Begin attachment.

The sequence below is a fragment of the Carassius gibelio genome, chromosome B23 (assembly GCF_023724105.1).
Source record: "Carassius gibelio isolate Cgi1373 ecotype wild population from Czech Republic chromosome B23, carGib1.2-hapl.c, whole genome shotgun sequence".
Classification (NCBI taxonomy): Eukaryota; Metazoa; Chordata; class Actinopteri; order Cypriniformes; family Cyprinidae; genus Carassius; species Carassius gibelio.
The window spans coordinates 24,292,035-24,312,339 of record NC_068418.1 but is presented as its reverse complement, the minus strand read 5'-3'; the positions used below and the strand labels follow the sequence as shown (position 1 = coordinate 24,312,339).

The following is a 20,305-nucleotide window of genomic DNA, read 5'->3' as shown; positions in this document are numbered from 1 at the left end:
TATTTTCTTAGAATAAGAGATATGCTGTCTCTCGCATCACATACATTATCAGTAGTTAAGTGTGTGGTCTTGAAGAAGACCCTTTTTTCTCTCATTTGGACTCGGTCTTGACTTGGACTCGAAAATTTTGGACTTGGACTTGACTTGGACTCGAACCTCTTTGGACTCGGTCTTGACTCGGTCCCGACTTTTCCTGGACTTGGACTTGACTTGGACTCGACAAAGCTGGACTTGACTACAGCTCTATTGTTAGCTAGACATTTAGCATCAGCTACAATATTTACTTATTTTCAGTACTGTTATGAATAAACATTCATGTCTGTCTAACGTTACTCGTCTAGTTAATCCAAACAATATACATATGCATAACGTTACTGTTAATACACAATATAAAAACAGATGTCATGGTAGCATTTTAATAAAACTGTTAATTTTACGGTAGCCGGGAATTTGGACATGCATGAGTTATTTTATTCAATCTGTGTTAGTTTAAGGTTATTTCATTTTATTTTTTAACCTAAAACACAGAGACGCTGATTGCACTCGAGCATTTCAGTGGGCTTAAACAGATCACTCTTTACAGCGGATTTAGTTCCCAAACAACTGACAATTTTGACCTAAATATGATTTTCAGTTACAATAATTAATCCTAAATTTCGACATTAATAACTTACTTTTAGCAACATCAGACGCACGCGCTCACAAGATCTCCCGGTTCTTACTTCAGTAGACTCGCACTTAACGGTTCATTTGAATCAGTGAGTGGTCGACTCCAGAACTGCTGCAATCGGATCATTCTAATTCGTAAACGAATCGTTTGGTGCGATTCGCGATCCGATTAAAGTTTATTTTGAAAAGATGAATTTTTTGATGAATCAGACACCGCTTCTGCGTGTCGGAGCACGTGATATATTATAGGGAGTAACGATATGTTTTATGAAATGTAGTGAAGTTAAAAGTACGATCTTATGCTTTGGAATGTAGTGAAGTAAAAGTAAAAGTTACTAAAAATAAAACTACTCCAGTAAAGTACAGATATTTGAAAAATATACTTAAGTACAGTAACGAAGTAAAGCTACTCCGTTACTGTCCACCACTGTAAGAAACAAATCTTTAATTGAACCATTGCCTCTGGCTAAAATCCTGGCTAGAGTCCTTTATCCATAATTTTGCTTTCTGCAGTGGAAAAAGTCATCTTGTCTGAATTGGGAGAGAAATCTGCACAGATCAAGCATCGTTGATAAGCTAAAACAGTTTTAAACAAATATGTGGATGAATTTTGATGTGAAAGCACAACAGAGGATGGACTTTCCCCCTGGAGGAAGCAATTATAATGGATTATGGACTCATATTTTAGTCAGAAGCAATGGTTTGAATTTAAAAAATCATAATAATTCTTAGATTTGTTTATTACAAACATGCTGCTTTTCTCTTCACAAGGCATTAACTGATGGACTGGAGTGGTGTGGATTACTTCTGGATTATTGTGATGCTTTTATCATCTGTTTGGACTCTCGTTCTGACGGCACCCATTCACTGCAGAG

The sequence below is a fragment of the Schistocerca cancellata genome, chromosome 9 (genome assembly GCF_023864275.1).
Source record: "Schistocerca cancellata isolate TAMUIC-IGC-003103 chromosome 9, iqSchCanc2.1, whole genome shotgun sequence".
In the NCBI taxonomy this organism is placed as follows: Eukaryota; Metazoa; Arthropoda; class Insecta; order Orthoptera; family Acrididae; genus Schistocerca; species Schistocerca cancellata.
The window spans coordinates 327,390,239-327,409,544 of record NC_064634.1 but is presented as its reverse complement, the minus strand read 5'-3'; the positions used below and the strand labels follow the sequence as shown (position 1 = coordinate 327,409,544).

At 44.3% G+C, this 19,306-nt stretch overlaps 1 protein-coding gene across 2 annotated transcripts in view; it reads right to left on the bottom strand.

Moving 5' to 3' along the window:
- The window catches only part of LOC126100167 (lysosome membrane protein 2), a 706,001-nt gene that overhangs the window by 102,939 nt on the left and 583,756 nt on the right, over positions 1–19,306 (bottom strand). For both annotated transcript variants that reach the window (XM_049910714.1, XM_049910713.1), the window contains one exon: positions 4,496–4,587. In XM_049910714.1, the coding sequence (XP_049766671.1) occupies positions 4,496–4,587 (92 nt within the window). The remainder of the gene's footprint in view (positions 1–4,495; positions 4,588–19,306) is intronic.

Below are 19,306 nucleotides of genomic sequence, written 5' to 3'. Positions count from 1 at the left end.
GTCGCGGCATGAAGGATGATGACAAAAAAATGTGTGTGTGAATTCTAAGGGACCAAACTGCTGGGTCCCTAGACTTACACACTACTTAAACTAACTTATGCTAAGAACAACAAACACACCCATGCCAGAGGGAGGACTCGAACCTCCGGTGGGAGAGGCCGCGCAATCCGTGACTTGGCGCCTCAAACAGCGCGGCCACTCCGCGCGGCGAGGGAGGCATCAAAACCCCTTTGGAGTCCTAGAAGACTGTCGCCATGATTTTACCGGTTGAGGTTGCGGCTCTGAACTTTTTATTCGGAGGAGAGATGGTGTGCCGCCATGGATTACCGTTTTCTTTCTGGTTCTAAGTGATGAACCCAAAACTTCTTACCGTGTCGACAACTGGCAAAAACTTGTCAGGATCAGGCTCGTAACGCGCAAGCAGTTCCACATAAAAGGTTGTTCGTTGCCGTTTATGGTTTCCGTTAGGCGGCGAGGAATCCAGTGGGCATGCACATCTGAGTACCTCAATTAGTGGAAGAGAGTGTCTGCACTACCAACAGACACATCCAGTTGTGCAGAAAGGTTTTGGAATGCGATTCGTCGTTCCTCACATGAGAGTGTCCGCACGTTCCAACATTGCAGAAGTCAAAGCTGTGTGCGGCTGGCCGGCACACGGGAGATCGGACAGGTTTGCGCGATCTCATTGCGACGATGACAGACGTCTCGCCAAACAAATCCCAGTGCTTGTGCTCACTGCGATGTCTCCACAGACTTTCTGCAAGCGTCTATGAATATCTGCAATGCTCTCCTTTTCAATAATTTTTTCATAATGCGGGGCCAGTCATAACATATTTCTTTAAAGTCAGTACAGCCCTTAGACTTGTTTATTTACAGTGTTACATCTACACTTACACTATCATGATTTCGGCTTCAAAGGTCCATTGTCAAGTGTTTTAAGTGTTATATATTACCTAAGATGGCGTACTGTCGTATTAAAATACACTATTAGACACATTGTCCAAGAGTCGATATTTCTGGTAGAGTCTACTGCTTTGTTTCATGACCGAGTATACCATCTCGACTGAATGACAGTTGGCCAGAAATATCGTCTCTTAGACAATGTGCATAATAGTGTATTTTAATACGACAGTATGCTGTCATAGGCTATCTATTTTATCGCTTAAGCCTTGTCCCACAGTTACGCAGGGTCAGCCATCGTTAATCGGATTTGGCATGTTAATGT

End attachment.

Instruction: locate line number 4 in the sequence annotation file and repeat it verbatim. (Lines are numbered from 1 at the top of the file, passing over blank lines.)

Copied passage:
The window spans coordinates 24,292,035-24,312,339 of record NC_068418.1 but is presented as its reverse complement, the minus strand read 5'-3'; the positions used below and the strand labels follow the sequence as shown (position 1 = coordinate 24,312,339).